Q: We live in the
Midwest, where potholes and bumpy roads are common. Which tire/wheel
combination gives the smoothest ride? Which is less prone to damage?
Here are the combinations available on the Volvo XC40 we want:
P235/55HR18, P235/50HR19, P235/45HR20.
— J.B., Iowa City,
A: The lower the
tire’s profile, the rougher it rides. The number after the slash
is the aspect ratio denoting the profile. The P235/55HR18 has an
aspect ratio of 55. In other words, the height of the tire is 55
percent the tire’s width (the 235). The taller the sidewall and
the higher the aspect ratio, the softer the ride. Low profile tires
on big rims are more prone to damage.
Q. We need some
guidance on the purchase of a car. We are in our early 80s, and my
husband drives a 2006 Maxima and I drive a 2014 Maxima. We take the
AARP Senior Safe driving courses every three years, and are
committed to driving safely as long possible. I love my 2014 Maxima
and thought it would be the last car I would ever buy. The last
Senior Safe driving course emphasized the safety features on newer
cars, like super cruise control, lane change warnings, automatic
braking, etc., none of which we have. Would you recommend the
features you think would be useful for older drivers, and even which
manufacturer has these features?
A: We don’t have
the expertise to suggest a particular make or model. There are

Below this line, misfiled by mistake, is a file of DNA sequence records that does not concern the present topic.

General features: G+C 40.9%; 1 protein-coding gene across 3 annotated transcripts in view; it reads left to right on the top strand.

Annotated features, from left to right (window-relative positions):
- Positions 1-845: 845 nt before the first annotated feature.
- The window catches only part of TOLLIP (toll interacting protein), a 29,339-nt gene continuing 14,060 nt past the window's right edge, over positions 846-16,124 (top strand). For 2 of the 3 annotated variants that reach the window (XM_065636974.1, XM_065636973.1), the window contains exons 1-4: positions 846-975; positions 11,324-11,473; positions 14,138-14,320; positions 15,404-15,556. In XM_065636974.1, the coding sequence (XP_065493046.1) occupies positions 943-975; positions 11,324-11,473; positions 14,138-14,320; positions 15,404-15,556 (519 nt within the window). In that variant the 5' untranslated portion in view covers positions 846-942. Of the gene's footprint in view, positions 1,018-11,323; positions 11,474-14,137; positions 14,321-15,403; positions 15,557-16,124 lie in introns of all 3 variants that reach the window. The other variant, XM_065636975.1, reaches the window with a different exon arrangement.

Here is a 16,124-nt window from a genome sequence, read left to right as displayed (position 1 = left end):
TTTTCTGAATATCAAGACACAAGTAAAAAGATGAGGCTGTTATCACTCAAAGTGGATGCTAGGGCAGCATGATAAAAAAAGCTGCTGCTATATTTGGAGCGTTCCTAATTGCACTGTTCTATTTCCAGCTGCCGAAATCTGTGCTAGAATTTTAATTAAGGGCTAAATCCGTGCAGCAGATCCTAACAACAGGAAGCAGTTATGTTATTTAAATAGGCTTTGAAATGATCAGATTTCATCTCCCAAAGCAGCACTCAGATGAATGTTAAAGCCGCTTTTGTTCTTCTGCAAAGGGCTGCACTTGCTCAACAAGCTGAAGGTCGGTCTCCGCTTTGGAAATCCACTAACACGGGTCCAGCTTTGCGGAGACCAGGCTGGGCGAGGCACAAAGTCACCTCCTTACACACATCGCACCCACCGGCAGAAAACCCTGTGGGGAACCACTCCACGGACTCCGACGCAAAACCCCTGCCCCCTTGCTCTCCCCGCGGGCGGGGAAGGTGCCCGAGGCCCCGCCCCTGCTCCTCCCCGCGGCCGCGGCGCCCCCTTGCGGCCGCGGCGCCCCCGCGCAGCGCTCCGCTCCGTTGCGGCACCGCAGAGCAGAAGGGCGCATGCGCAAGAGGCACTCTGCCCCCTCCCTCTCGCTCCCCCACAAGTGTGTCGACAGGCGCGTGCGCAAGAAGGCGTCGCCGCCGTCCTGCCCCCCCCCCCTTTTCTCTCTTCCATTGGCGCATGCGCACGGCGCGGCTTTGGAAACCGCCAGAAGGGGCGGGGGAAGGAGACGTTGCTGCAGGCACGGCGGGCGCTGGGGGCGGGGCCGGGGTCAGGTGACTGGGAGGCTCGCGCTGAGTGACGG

plenty of other sources such as Consumer Reports that may be
helpful. Also visit mycardoeswhat.org to understand each function.
If you are excellent drivers, your Nissan Maximas have many more
miles left in them. But if you are concerned about your abilities,
new cars have lots of safety features that are well worth trading up
to. CR rates new cars by advanced safety features, including
automatic emergency braking, forward collision control, blind spot
warning, rear cross-traffic warning and lane-keeping assist.
Q: I have owned,
since new, a 2008 Toyota V-6, which is driven six months of the year
in Florida. It has 50,000 miles on it and has been serviced
according to the manufacturer’s recommendations. I recently had an
oil change and tire rotation at a dealer’s garage. I could tell by
the expression on the service adviser that I was in trouble! The
list was long, starting out with “you have a weeping water pump”
that needs immediate repair. And as long as we are replacing the
pump, the timing chain must be replaced. I was told that if the
timing chain broke, it could destroy the engine. I know this is true
but pointed out my owner’s manual says the chain should be
replaced at 90,000 miles. I believe this is a metal chain, so it
should last, right?
— P.C., Minneapolis
A: A tiny bit of
weeping at the water pump vent hole is not uncommon. If it becomes
worse, the seal is wearing out and the pump should, indeed, be
replaced. Until then, we suggest you add a cooling system leak-stop
such as Bar’s Leaks. Timing chains are very durable and, unlike
belts, usually do not have a replacement schedule.